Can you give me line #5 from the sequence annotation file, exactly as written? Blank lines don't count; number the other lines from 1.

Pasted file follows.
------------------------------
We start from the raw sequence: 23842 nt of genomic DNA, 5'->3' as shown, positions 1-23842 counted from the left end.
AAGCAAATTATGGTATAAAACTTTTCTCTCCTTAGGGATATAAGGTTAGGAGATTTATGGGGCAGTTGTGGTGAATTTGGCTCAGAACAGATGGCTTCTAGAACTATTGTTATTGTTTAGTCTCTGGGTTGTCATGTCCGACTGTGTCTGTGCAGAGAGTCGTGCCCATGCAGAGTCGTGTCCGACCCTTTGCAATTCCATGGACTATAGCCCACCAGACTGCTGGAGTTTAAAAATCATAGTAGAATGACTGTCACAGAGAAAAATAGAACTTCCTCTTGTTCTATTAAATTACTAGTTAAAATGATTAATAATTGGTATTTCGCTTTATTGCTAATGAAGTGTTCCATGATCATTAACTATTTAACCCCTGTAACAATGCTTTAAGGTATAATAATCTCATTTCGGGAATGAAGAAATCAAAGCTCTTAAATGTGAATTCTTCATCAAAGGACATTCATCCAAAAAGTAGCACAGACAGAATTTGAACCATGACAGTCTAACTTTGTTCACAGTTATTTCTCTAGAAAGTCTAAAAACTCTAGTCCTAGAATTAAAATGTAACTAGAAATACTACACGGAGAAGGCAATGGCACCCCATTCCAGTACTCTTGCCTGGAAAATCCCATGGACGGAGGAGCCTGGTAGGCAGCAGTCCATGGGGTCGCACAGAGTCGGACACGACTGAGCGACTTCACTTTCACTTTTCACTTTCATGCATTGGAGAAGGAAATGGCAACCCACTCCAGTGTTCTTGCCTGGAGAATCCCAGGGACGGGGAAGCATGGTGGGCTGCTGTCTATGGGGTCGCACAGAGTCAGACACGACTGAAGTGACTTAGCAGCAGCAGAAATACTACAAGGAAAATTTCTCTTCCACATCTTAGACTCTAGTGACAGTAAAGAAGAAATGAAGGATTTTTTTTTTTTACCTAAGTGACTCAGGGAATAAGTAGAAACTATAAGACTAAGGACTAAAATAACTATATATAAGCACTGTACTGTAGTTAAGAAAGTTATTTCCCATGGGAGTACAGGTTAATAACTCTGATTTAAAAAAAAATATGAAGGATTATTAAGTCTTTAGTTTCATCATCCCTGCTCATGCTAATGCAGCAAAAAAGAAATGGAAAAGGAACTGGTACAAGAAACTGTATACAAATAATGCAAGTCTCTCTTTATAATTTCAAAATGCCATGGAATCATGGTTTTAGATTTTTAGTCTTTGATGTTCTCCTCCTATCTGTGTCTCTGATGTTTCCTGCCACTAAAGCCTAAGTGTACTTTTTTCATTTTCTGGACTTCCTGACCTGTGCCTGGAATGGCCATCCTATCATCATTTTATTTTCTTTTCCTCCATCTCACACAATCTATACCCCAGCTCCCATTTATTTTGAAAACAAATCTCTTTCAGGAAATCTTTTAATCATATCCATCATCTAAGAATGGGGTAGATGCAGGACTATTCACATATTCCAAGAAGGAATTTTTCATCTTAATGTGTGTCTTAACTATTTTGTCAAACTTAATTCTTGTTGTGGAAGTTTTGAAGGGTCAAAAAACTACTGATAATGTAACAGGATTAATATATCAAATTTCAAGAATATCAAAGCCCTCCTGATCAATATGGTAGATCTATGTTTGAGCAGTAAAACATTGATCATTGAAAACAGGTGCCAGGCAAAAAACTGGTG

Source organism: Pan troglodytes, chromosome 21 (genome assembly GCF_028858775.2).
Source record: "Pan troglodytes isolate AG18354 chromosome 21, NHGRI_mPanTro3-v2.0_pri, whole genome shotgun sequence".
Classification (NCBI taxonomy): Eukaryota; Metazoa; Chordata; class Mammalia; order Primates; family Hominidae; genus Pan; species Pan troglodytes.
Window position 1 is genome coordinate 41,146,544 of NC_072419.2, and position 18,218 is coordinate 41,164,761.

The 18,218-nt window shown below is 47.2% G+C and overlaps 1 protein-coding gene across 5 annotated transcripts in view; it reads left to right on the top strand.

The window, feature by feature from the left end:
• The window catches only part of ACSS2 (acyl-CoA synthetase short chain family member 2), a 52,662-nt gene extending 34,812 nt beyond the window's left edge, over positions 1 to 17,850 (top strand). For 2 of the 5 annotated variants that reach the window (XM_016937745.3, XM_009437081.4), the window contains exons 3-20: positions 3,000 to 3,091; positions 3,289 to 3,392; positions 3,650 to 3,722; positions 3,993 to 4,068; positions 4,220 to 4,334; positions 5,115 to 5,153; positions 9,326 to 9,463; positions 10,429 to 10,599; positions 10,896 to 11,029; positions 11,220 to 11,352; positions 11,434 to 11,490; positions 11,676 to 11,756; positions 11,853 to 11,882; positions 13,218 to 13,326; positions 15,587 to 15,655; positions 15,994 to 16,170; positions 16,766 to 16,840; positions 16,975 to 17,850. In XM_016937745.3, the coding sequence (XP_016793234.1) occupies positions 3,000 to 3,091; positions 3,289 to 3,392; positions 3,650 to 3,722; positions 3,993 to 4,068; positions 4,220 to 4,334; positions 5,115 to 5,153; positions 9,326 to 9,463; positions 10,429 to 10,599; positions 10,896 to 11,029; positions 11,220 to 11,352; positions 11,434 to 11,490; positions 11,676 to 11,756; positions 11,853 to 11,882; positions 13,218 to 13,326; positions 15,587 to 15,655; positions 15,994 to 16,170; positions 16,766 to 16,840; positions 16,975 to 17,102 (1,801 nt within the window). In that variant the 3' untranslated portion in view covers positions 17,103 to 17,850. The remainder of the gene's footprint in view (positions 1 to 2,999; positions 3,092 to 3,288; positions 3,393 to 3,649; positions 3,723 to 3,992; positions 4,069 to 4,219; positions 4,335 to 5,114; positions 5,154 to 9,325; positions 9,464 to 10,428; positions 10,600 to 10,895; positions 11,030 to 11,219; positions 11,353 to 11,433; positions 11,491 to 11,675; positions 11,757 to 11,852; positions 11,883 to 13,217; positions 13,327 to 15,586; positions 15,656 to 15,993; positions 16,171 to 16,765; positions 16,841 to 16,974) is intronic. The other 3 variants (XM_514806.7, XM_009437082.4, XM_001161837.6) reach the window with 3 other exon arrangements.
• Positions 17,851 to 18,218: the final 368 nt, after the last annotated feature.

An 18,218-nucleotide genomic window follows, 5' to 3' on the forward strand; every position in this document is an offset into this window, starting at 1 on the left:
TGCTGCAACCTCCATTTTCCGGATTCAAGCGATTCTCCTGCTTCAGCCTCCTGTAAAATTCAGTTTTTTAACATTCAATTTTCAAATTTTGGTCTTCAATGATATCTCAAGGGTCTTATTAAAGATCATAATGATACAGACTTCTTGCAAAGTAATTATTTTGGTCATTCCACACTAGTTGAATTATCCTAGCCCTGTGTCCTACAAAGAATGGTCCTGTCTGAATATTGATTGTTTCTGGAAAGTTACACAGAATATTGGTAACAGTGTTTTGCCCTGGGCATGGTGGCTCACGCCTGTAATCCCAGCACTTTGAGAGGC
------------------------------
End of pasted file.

Classification (NCBI taxonomy): Eukaryota; Metazoa; Chordata; class Mammalia; order Primates; family Hominidae; genus Pan; species Pan troglodytes.